IDAHO — A few incumbent candidates came out ahead in last night’s primary election claiming their spot on the November General Election ballot.
Gov. Brad Little quickly took the lead over competitors in the race for the governor nomination and edged out Lt. Gov. Janice McGeachin.
Speaker of the House Scott Bedke also claimed victory against Rep. Priscilla Giddings in the race for the lieutenant governor nomination.
But, it was a rough night for some incumbents seeking re-election in statewide and district races. About 20 different candidates fell short in votes and lost nominations for the General Election.
Five-term incumbent Lawrence Wasden lost to Raul Labrador in the battle for the Attorney General nomination and incumbent State Superintendent Sherri Ybarra received the least amount of votes in her race.
Redistricting changed most districts in Idaho and could have had a potential impact on how many incumbent lawmakers failed to get the votes.
“In a redistricting year, you have incumbents who often are forced to run against each other and we had a few situations like that so when you have that situation you are guaranteed to lose an incumbent, “Boise State political science professor Charles Hunt said.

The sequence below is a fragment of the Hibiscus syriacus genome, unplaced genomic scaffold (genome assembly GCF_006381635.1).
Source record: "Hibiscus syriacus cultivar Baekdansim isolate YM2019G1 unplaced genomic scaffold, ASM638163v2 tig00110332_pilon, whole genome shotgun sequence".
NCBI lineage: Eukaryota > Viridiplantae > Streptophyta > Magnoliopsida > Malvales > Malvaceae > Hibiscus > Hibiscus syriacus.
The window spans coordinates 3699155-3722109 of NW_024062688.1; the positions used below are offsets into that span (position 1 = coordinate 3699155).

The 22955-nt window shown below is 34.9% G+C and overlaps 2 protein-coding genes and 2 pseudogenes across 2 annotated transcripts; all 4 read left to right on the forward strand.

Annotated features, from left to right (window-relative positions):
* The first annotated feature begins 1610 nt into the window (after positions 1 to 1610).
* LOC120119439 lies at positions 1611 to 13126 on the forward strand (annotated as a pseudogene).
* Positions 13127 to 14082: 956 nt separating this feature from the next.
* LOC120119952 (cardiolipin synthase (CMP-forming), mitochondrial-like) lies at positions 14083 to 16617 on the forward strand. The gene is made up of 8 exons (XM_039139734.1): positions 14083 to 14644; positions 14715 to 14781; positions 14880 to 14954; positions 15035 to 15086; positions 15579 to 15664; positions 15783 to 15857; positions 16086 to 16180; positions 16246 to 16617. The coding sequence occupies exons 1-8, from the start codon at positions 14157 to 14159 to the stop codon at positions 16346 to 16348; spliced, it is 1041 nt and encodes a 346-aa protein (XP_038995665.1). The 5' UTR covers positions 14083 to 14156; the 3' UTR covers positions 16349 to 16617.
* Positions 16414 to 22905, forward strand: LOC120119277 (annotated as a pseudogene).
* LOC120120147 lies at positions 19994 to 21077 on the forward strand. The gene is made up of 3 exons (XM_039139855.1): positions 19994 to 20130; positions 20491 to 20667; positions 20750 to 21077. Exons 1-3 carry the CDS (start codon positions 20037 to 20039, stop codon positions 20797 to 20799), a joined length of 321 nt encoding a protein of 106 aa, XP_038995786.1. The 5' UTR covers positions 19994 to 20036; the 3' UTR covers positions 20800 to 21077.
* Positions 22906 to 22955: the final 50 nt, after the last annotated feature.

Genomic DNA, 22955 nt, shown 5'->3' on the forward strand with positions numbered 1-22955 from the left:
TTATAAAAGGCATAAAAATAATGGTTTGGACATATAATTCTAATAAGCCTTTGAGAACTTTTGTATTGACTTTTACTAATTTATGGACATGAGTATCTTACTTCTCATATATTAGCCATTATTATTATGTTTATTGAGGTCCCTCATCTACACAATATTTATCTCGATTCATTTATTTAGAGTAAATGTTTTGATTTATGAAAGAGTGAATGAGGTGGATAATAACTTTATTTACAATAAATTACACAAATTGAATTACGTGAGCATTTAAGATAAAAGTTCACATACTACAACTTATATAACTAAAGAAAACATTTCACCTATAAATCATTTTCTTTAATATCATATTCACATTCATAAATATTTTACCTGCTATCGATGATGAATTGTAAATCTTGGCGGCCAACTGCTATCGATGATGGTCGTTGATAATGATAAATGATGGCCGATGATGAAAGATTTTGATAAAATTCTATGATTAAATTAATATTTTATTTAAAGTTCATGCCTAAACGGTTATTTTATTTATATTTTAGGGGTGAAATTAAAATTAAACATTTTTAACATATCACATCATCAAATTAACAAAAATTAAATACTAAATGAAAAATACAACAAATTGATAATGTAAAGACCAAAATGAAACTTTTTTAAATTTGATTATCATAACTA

Incumbent lawmakers battled it out for the nomination in districts across Idaho the difference in votes could come down to name recognition and ideologies of candidates.
“In a state like Idaho you end up with a lot of these ideological challenges and there were a lot of them last night from the far right with incumbents, for the most part, tending to represent the more traditional republican," Hunt said.
“The citizens of Idaho understand politics and understand that extremism has no place in politics and so I think the citizens of Idaho have spoken quite clearly that that kind of extremism in politics isn’t going to be allowed here,” former deputy Ada County Sheriff Scott Johnson said.
Aside from the statewide races, the largest upset came from the Senate side, where 11 incumbents lost their bid for re-election which could potentially reshape the legislature's future.
“Although Chuck Winder did win renomination, many of his fellow senate incumbents did not. I think it was notable in the last legislative session we saw the senate serve as kind of a firewall of sorts against a farther right house side.”
Things could shift in the house too as long-time Speaker of the House Scott Bedke snagged the lieutenant governor nomination leaving his old seat behind.
“What happens next there is also going to create a seismic shift in the house where Bedke has had a fair amount of control for some time,” Hunt said.
To see a full list of election results and exactly who got the nomination in your district click here.